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Layoffs nibbling at mortgage industry as lenders absorb home finance slowdown

By Steve Gelsi

As interest rates rise, mortgage and refinance activity is falling sharply and pressuring banks and non-banks to cut costs.

With higher interest rates causing a slowdown in original mortgages and refinancings, market dynamics have tipped slightly in favor of regulated banks over non-banks as the cost of capital increases.

The current trend would reverse market gains by non-banks, which have shouldered their way into the mortgage and mortgage refinancing arenas in recent years.

Some non-bank lenders are starting to lay people off or reduce jobs by attrition in a trend that may continue in 2022.

Non-banks took over a lot of the mortgage market during the low-rate period that recently ended, but now are facing the challenge of relying on funding that can be quite expensive, while banks have cheap deposits and plenty of cash.

While second-quarter numbers will emerge in coming weeks, first-quarter figures and recent industry data tell a dramatic story.

Primary mortgage rates increased 156 basis points in the first quarter, according to data compiled by KBW. The Mortgage Bankers Association said the typical mortgage rate rose to 3.8% at the end of the first quarter, up from 3.1% in the fourth quarter and 2.9% in the year-ago quarter. The MBA also projects second-quarter mortgage rates to clock in at 5.2%, a big increase from the first quarter.

In the first quarter, mortgage volumes fell 36% from the year-ago period among the largest bank and non-bank mortgage lenders, and came in worse than the MBA's forecast for a drop of 23%.

As of Thursday, the average rate on a 30-year fixed-rate mortgage reached 5.23%, up from 5.09% a week ago, and well ahead of the 2.96% figure from a year ago.

In another sign of trouble, the Mortgage Bankers Association's Market Composite Index fell to its lowest level in 22 years in the week to June 3, according to data released earlier this week.

In some cases, the higher rates are pushing home buyers to avoid mortgages entirely and seek other ways to pay such as marshaling up cash from relatives and then paying them back. National Association of Realtors reported that cash purchases amounted to about 28% of home real estate sales in March, the highest level in eight years.

While some signs indicate that inflation may be peaking, the U.S. Federal Reserve plans to continue its money-tightening approach to keep the economy from overheating. But jitters over a recession persist.

Also Read:Fed's Mester says she doesn't support pause in September

JPMorgan Chase & Co. (JPM), which originated about 3.6% of all mortgages in the first quarter, has flagged a trend of higher mortgage rates from private label mortgages currently.

CEO Jamie Dimon said June 1 at the Bernstein Strategic Decisions Conference that private label mortgage providers are 50 to 75 basis points higher than what retail banks are offering.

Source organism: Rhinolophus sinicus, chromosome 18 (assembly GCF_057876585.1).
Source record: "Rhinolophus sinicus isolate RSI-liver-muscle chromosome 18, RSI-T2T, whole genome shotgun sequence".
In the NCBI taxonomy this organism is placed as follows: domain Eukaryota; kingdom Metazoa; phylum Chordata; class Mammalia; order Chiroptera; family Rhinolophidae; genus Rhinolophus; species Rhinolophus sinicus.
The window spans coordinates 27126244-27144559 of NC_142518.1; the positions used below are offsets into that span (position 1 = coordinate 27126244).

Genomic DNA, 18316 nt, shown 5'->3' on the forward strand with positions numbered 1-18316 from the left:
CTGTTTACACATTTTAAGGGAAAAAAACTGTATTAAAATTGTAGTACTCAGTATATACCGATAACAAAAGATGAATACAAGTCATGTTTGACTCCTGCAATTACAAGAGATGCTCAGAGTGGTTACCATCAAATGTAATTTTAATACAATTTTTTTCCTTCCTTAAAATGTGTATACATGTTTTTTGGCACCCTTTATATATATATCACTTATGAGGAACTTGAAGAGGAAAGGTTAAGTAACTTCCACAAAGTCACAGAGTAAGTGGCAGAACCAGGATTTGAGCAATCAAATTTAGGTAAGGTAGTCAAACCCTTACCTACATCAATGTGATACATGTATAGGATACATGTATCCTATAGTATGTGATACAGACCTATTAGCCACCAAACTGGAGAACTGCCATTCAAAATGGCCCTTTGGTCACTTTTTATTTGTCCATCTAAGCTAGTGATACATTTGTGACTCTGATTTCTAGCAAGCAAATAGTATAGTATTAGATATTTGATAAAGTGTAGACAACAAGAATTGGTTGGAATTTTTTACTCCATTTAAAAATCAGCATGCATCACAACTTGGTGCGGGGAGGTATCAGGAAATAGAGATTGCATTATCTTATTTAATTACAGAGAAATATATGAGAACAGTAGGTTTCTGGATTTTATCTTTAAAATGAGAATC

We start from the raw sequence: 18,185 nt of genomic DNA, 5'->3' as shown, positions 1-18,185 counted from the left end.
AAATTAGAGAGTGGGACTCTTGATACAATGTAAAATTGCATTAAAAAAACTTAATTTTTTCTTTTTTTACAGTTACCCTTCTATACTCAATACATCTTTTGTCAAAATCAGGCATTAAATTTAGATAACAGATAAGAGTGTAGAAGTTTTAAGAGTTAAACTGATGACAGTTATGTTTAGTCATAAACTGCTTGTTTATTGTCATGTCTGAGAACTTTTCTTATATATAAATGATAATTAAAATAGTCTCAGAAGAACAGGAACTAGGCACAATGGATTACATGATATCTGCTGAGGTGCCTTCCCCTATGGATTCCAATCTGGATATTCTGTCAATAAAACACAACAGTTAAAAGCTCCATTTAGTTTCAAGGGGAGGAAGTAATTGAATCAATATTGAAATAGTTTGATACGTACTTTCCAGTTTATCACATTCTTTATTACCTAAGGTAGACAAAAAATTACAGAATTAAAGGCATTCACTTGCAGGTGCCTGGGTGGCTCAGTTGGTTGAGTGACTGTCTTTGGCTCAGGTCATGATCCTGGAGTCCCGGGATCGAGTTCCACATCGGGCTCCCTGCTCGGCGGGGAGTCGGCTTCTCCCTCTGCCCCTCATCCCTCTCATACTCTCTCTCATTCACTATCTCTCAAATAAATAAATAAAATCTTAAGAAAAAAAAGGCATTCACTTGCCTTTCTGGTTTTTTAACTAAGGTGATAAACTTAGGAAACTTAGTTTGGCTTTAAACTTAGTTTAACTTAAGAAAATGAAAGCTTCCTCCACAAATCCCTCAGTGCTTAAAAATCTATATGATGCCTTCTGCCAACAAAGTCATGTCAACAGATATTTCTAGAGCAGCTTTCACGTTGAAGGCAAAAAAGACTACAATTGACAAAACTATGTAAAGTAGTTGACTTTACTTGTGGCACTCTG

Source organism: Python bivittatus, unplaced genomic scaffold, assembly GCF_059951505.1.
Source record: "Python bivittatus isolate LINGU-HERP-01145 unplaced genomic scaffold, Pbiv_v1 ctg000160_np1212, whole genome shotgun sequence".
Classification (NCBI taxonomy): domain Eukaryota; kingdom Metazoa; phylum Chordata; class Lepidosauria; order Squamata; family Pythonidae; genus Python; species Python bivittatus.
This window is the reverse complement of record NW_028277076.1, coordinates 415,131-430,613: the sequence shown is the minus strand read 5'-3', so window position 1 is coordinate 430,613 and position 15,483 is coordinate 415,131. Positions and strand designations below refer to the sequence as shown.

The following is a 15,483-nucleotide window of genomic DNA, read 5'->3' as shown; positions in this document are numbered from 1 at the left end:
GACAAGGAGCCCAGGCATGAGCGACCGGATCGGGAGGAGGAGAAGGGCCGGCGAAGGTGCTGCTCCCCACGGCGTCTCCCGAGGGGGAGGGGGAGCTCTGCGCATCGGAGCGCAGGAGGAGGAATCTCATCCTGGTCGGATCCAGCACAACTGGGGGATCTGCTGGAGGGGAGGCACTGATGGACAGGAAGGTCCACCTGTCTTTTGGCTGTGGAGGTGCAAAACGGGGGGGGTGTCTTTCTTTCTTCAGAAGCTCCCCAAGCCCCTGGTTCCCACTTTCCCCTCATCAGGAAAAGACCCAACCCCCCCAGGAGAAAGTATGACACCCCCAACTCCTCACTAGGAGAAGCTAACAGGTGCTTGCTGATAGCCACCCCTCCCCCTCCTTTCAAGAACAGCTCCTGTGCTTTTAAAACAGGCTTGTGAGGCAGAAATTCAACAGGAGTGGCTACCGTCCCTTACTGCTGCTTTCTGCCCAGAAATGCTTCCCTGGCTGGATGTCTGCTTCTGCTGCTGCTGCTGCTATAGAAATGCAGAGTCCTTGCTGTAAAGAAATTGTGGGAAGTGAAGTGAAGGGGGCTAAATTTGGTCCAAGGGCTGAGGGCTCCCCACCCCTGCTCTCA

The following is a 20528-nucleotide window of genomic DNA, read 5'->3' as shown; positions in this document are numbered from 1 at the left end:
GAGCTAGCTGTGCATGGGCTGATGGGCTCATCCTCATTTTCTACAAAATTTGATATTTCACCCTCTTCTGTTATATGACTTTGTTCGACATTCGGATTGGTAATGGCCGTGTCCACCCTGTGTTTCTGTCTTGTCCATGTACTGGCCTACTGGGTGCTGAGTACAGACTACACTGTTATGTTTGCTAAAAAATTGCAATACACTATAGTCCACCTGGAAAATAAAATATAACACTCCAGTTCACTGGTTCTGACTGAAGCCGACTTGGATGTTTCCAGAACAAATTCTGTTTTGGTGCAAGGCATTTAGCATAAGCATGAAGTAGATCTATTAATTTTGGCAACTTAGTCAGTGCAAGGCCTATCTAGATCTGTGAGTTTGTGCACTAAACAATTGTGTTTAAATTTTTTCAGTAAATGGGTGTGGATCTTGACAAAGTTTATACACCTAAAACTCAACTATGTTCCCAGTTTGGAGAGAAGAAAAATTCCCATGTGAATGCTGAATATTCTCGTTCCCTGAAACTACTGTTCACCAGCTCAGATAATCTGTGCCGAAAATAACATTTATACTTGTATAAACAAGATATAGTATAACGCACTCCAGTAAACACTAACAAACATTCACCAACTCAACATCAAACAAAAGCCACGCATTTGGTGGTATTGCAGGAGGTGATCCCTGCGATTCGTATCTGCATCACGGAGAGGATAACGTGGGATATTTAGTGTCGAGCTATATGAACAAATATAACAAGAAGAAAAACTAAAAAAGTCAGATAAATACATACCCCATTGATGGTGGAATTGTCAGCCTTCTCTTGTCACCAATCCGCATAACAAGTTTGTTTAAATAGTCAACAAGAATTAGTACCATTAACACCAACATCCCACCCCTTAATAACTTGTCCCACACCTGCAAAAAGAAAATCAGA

This is partly because banks have a lower cost of capital for loans via their own base of deposits, while non-lenders often tap credit from the leveraged loan market or the syndicated loan market, which have been less robust.

"The only way the other folks can finance it is by securitizations," Dimon said. "This stuff is going to get worse if the markets get tighter and liquidity dries up a little bit. We will be prepared for it and so should you if you are smart."

For its part, KBW said the current environment is offering some opportunities among mortgage stocks based on compelling valuations, but that cost-cutting will remain a theme in the current environment.

"We continue to see relative value in names that trade below book value" such as PennyMac Financial Services Inc. (PFSI) which is currently valued at 0.75 times book value, analyst Bose George said in a May 22 research note.

In the first quarter, lenders started to back away from their growth targets, and some of the larger players in the industry have been reducing staff.

"While it remains somewhat difficult to measure capacity, we believe headcounts are declining," George said.

According to figures from KBW, PennyMac reduced head count to 6,308 in the first quarter from 7,208 in the fourth quarter and 7,075 in the first quarter of 2021, KBW noted. Loan Depot Inc. (LDI) ended the first quarter with 10,054 employees, down from 11,307 in the fourth quarter and 11,037 in the year-ago quarter. UWM Holdings Corp.'s (UWMC) 's workforce has been reduced through attrition to 7,800 at the end of the first quarter from 8,000 in the fourth quarter and 8,600 in the year-ago quarter.

Bucking the trend thus far is Ocwen Financial Corp. (OCN) which ended the quarter with 5,800 employees, up by 100 from the fourth quarter and up by 900 employees from the year-ago quarter.

Inflation continues to reshape the lending landscape, as banks get ready to report their second-quarter results in July.

While banks typically generate higher net interest income when interest rates rise, other factors have been impacting profit expectations such as a slowdown in investment banking amid a lack of initial public offerings and other capital raising; the cost of imposing Russia sanctions; and jitters around inflation and a potential recession impacting financial activity.

Against this backdrop, bank stocks have moved lower along with most other sectors in 2022.

Dow Jones Industrial Average components JPMorgan Chase & Co. and Goldman Sachs Group Inc. (GS) are down by 20.3% and 19.3% respectively in 2022, compared with a drop of 9.9% by the DJIA and a loss of 14.1% by the S&P 500 .

The KBW Nasdaq Bank Index has lost 15.2% and the Financial Select SPDR ETF (XLF) is off by 12.2%.

-Steve Gelsi

 

(END) Dow Jones Newswires

06-10-22 0757ET

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